Testing | Feature

How To Build an Online High-Stakes Assessment System

As one of the pioneers in instituting statewide online assessments, Delaware provides an excellent case study in how to plan and implement such an ambitious initiative.

At first glance it appears the state of Delaware has pushed through online testing in all of its public schools--a feat in and of itself--in less than a year. But according to Wayne Hartschuh, the seeds for its success were actually planted 15 years ago, when the state began planning for a centralized networking infrastructure that would not only power the state government but also all 19 school districts.

The Delaware Center of Educational Technology, where Hartschuh is executive director, was formed specifically with a goal of wiring every classroom. The Center swept through the state, retrofitting buildings to deliver Internet access to every classroom and provide professional development to teachers, librarians, and administrators to help them understand what going online meant.

In the upcoming June/July T.H.E. Journal feature, "High-Stakes Online Testing: Coming Soon!," we provide an in-depth look at what district IT directors can expect when online assessment comes to their state.

By the late 1990s, once the infrastructure was in place, a second influx of state funds helped buy computers for the classrooms. In the early 2000s, the state consolidated from 45 systems for tracking student information to a single one.

All of that earlier work, said Hartschuh, "is what allowed us to ramp up so quickly" with online testing.

But it was the ending of a vendor contract that drove the immediate need. The company delivering end of year paper and pencil tests had been doing that job for Delaware since 1998. Its contract was set to end with the 2009-2010 school year. The state put in place a task force charged with coming up with its new student assessment system. As Hartschuh recalled, "They pulled the stakeholders together and came up with the recommendation to go to online testing."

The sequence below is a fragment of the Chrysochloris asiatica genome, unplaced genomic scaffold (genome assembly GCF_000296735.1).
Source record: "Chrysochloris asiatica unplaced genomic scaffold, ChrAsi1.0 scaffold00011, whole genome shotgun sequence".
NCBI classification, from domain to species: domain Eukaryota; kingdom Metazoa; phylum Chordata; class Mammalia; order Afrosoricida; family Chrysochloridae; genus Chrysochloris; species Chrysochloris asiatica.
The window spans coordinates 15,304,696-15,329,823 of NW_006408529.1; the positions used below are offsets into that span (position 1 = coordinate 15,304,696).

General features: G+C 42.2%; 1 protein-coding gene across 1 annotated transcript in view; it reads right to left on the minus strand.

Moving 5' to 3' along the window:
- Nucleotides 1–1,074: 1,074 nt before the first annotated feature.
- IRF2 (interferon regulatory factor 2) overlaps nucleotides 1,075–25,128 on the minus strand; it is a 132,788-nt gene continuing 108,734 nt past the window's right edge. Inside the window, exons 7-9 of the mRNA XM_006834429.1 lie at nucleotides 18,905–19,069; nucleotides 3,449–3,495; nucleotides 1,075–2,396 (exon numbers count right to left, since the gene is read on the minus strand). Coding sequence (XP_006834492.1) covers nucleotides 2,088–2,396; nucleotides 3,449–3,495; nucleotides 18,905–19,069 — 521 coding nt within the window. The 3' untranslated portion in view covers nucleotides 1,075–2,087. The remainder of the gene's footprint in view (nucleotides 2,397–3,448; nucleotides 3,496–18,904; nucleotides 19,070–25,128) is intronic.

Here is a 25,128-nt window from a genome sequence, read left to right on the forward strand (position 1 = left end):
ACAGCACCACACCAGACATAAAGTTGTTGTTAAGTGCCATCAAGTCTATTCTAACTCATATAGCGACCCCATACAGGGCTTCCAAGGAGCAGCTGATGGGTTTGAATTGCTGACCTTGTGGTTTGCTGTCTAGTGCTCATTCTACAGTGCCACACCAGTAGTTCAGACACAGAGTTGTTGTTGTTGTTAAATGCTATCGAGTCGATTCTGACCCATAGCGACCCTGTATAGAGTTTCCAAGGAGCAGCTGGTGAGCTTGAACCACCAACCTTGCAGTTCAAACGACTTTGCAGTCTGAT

A Shift in Approaching Assessment
That task force--made up of educators, administrators, teachers, legislators, business people, state Department of Education people--was focusing on two things: immediate scoring and more instructional information as measured across time. Previously, the lone test would be issued in March; the results would come back in June.

Linda Rogers, Delaware's Department of Education's Associate Secretary for the Teaching and Learning Branch, compared that testing experience to taking a snapshot--and one that would require up to two months for results to develop to see results. And then someone would complain that "their eyes were closed."

By shifting to providing multiple tests throughout the year, "it's more like a picture album," she explained. "You can see growth. That was missing in the high-stakes environment where you sat once for a test. And let's hope you have a good day and your eyes are open." The state decided to pursue a testing cycle that would consist of three exams periods, the first a couple of weeks into the new school year; another one mid-year; and the final one beginning in April, and for which the student could take a given test twice. For federal accountability, the state would use the best test score from that spring testing round.